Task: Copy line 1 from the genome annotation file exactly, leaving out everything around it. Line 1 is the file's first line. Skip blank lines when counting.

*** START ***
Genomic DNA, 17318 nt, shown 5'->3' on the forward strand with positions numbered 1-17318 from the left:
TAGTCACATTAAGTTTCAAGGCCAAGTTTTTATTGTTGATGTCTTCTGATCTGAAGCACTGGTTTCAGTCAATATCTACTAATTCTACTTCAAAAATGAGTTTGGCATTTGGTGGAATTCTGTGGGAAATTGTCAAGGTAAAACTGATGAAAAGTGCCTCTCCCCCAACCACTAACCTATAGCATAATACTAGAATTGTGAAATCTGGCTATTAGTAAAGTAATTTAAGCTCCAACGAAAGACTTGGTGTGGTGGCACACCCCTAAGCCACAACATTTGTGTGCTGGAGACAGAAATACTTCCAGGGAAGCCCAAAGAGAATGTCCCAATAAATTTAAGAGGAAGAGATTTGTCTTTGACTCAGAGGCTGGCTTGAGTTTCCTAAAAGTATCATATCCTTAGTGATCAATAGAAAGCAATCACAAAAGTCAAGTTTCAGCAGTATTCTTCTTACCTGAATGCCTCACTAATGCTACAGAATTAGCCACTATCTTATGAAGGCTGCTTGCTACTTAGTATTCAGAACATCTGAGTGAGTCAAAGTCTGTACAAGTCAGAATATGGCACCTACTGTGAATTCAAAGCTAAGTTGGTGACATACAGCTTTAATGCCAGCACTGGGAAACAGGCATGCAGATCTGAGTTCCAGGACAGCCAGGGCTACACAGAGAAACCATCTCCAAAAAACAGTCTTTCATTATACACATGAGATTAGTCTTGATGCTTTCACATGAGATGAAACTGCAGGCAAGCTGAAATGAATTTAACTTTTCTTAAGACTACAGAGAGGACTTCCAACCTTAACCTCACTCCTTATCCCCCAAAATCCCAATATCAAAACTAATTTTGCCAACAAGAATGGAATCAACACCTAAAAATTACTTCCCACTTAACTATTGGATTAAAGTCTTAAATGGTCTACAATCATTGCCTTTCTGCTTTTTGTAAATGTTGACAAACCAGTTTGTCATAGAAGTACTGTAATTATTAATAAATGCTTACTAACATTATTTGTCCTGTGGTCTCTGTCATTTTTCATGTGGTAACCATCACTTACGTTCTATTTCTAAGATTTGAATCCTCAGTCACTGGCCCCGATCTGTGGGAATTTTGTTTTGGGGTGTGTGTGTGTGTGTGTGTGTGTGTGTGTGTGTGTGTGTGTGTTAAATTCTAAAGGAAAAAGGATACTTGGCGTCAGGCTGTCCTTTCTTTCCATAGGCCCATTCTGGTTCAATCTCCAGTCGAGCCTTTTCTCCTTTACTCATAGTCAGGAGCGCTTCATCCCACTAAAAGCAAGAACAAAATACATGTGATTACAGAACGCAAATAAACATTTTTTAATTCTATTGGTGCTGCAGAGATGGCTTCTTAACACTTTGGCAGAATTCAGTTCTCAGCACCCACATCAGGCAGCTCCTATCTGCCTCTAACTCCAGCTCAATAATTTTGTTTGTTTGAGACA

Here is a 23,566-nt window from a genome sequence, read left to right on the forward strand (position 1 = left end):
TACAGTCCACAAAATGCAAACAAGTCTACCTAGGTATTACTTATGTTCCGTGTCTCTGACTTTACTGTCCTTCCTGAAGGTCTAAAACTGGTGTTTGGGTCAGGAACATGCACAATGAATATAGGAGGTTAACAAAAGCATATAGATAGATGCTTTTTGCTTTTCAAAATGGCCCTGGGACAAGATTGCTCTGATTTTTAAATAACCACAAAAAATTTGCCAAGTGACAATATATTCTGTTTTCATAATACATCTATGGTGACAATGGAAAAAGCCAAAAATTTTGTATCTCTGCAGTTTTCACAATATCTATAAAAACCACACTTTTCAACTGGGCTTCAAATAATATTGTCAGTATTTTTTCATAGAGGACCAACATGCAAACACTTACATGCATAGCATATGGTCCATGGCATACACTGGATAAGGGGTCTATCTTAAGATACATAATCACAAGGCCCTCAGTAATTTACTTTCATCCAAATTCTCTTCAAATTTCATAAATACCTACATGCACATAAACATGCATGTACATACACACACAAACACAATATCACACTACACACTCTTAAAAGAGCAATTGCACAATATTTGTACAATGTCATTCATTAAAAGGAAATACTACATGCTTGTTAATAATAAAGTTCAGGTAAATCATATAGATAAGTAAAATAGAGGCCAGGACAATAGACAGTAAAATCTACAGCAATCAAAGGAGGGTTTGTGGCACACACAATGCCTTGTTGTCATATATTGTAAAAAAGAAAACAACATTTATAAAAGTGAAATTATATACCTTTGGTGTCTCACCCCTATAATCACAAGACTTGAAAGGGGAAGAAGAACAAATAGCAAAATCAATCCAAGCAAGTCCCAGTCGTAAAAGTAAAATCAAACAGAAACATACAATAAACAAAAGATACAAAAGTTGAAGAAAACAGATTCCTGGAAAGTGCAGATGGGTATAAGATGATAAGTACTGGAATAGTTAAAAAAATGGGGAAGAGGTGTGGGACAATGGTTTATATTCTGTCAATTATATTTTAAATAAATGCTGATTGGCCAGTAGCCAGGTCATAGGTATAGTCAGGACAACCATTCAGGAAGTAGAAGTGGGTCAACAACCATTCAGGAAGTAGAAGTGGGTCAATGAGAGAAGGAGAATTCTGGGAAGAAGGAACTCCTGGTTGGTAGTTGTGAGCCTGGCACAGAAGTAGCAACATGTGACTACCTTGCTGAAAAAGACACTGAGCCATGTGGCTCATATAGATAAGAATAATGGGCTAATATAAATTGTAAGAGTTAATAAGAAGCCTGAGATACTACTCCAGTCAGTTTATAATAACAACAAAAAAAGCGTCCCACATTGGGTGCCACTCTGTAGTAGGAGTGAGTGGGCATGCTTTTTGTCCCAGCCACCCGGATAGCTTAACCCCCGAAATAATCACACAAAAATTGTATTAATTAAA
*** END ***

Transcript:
Genomic DNA, 17318 nt, shown 5'->3' on the forward strand with positions numbered 1-17318 from the left: